The earliest source of what happened appears to be the Jewish historian Flavius Josephus, who was familiar with both Jewish oral tradition and Scripture.
In the First Century, he wrote in Book 2, Chapter 3, of his Antiquity of the Jews:
(32) But Judas, being one of Jacob’s sons also, seeing some Arabians, of the posterity of Ismael, carrying spices and Syrian wares out of the land of Gilead to the Egyptians, after Reubel was gone, advised his brethren to draw Joseph out of the pit, and sell him to the Arabians; (33) for if he should die among strangers a great way off, they should be freed from this barbarous action. This, therefore, was resolved on; so they drew Joseph up out of the pit, and sold him to the merchants for twenty pounds. He was now seventeen years old; (34) but Reubel, coming in the nighttime to the pit, resolved to save Joseph, without the privity of his brethren; and when, upon his calling to him, he made no answer, he was afraid that they had destroyed him after he was gone; of which he complained to his brethren; but when they had told him what they had done, Reubel left off his mourning.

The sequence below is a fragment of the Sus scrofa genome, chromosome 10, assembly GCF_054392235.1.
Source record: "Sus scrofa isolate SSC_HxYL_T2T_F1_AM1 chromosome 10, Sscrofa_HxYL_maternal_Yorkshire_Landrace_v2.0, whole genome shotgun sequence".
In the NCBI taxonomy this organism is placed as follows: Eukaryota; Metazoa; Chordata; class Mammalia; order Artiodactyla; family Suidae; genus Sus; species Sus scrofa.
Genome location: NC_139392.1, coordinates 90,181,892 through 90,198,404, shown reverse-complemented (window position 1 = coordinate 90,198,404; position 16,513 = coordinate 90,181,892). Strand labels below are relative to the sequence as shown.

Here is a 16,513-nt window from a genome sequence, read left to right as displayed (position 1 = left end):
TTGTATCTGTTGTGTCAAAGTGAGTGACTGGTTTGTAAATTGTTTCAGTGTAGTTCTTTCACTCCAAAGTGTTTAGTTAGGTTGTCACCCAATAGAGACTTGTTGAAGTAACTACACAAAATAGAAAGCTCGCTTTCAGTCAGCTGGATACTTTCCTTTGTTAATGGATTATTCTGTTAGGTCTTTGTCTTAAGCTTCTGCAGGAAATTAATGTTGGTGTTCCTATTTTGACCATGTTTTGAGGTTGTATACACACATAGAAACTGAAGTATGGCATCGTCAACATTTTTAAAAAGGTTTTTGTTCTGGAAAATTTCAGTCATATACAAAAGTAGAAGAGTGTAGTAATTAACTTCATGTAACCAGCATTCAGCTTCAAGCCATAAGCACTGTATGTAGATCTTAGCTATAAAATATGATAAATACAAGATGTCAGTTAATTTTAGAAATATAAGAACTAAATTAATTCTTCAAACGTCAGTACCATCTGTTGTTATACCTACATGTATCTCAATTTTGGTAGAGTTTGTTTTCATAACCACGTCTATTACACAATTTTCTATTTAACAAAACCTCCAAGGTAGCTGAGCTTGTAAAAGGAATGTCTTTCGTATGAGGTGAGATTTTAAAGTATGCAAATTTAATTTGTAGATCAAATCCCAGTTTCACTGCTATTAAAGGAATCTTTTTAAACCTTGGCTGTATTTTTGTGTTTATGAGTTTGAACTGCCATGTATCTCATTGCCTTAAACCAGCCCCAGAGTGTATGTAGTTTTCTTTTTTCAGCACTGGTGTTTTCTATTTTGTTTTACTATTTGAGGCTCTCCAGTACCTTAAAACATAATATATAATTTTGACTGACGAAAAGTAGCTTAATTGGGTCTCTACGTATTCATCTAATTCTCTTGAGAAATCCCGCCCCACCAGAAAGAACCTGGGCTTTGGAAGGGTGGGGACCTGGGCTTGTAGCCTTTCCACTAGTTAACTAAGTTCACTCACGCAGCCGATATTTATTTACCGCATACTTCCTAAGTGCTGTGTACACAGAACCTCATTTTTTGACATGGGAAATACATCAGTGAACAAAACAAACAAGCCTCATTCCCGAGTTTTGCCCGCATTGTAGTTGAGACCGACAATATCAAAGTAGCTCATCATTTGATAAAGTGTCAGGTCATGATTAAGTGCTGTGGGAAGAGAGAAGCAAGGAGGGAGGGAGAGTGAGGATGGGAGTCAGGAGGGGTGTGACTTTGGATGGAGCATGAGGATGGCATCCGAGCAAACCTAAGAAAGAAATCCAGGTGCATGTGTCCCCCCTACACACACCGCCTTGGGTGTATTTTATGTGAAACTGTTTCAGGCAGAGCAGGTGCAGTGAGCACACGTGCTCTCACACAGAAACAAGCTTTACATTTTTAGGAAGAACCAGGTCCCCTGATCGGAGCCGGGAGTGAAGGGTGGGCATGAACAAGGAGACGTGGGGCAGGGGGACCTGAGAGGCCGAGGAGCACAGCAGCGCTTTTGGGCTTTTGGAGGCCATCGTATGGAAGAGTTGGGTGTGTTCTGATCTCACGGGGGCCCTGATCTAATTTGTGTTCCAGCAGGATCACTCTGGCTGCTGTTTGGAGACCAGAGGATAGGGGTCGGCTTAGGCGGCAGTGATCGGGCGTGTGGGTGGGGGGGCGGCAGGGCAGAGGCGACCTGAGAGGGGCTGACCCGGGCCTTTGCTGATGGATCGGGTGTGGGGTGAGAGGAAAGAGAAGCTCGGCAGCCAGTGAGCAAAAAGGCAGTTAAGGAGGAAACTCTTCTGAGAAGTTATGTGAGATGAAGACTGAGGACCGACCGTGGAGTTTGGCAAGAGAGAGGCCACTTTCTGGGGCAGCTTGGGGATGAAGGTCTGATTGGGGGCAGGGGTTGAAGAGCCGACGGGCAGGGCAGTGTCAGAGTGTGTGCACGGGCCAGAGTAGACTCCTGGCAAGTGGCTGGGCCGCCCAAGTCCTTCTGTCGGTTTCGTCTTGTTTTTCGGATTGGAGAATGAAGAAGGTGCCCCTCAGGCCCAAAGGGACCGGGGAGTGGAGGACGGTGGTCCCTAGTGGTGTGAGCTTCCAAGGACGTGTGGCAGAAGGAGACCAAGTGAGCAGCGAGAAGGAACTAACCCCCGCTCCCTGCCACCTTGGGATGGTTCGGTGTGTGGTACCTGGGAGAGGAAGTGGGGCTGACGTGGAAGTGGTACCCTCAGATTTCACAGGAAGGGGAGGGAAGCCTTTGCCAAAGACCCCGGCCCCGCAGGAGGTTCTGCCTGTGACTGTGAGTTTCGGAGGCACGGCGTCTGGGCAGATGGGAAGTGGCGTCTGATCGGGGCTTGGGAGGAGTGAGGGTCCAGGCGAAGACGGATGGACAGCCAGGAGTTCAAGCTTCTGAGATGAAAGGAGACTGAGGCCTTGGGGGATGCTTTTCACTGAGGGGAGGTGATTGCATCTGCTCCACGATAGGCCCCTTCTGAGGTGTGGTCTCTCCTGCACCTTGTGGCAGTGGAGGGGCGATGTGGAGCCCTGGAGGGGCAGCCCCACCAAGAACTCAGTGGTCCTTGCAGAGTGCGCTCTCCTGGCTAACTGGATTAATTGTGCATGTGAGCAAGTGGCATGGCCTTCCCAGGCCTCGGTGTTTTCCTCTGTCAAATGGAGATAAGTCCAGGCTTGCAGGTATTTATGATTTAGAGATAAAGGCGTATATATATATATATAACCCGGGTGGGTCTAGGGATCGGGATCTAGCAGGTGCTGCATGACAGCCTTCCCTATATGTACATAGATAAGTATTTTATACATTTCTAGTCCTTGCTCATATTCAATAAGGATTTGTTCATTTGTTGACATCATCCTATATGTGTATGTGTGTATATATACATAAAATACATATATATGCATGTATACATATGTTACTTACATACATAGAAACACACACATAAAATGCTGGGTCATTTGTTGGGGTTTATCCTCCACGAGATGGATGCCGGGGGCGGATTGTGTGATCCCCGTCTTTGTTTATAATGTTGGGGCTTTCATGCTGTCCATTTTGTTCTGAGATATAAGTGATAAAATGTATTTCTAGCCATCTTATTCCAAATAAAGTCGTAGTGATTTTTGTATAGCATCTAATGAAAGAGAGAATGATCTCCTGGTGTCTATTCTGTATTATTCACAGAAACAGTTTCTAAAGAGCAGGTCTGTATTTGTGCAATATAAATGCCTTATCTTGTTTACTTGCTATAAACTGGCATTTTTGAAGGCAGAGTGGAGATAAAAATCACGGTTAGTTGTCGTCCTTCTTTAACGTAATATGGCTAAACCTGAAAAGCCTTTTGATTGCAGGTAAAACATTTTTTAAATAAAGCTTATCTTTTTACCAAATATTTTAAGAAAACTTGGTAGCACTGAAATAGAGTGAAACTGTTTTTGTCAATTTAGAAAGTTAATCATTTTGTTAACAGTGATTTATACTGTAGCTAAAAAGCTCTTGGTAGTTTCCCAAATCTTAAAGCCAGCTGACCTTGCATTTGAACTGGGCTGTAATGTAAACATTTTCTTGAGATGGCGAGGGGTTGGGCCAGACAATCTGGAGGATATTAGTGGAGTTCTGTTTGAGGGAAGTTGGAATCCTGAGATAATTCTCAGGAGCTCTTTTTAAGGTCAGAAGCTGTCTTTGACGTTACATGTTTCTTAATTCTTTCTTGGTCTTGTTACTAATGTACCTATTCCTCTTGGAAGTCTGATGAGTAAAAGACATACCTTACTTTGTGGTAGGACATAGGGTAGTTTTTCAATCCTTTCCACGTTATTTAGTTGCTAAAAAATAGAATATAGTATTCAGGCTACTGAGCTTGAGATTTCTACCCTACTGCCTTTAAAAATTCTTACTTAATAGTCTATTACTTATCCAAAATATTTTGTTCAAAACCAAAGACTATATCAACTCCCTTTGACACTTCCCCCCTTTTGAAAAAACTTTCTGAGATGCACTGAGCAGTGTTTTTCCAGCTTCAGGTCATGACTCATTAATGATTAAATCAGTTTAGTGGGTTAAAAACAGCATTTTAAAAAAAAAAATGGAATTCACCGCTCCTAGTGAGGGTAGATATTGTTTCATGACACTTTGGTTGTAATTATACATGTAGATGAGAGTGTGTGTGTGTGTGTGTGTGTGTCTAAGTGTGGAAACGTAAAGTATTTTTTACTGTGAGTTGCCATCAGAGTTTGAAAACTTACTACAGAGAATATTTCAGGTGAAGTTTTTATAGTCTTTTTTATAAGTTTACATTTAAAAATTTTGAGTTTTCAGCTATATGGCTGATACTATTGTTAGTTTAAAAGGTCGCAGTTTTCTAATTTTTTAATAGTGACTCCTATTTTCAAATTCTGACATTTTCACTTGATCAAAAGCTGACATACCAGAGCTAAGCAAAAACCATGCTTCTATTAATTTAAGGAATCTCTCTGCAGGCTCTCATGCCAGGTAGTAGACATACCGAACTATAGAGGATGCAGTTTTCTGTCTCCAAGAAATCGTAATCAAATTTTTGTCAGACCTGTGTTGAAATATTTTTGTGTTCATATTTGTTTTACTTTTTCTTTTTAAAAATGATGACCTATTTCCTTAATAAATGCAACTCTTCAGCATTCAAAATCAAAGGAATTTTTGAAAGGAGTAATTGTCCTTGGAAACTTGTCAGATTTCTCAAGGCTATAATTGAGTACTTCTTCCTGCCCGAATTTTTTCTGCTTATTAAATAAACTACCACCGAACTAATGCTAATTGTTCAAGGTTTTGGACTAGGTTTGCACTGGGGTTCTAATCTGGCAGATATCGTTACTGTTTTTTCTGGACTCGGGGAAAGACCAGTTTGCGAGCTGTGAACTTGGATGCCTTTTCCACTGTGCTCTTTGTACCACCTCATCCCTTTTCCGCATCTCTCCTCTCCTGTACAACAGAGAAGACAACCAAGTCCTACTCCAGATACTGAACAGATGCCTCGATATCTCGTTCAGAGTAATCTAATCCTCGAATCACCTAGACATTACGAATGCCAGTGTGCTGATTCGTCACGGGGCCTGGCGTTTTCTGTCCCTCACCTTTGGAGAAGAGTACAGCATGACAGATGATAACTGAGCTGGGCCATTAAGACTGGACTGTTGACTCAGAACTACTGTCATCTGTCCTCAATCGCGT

Josephus, F., & Whiston, W. (1987). The works of Josephus: complete and unabridged. Peabody: Hendrickson, 55.